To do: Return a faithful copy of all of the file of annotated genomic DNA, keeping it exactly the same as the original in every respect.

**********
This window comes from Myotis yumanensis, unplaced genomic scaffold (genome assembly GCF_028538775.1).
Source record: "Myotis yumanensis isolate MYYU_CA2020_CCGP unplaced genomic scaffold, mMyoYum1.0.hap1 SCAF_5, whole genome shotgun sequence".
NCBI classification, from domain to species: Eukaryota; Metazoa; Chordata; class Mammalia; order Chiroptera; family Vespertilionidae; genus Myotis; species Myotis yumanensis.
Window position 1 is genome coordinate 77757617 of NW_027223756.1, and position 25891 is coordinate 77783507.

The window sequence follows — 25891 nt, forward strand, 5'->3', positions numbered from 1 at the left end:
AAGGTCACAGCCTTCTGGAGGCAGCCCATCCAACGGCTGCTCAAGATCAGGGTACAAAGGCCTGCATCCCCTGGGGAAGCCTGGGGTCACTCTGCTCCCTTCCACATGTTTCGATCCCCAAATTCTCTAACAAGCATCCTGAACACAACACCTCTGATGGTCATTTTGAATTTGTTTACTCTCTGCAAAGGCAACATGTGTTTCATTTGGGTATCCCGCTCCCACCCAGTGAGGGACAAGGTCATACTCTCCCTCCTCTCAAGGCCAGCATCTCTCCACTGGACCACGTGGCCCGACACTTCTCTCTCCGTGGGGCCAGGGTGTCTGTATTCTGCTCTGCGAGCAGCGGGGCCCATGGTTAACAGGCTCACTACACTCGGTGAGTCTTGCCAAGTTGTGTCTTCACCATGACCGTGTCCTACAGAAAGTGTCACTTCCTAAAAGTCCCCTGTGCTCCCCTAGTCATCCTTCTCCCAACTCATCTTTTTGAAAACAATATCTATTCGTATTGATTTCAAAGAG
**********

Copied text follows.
This window comes from Myotis yumanensis, unplaced genomic scaffold (genome assembly GCF_028538775.1).
Source record: "Myotis yumanensis isolate MYYU_CA2020_CCGP unplaced genomic scaffold, mMyoYum1.0.hap1 SCAF_5, whole genome shotgun sequence".
NCBI classification, from domain to species: Eukaryota; Metazoa; Chordata; class Mammalia; order Chiroptera; family Vespertilionidae; genus Myotis; species Myotis yumanensis.
Window position 1 is genome coordinate 77757617 of NW_027223756.1, and position 25891 is coordinate 77783507.

The window sequence follows — 25891 nt, forward strand, 5'->3', positions numbered from 1 at the left end:
AAGGTCACAGCCTTCTGGAGGCAGCCCATCCAACGGCTGCTCAAGATCAGGGTACAAAGGCCTGCATCCCCTGGGGAAGCCTGGGGTCACTCTGCTCCCTTCCACATGTTTCGATCCCCAAATTCTCTAACAAGCATCCTGAACACAACACCTCTGATGGTCATTTTGAATTTGTTTACTCTCTGCAAAGGCAACATGTGTTTCATTTGGGTATCCCGCTCCCACCCAGTGAGGGACAAGGTCATACTCTCCCTCCTCTCAAGGCCAGCATCTCTCCACTGGACCACGTGGCCCGACACTTCTCTCTCCGTGGGGCCAGGGTGTCTGTATTCTGCTCTGCGAGCAGCGGGGCCCATGGTTAACAGGCTCACTACACTCGGTGAGTCTTGCCAAGTTGTGTCTTCACCATGACCGTGTCCTACAGAAAGTGTCACTTCCTAAAAGTCCCCTGTGCTCCCCTAGTCATCCTTCTCCCAACTCATCTTTTTGAAAACAATATCTATTCGTATTGATTTCAAAGAG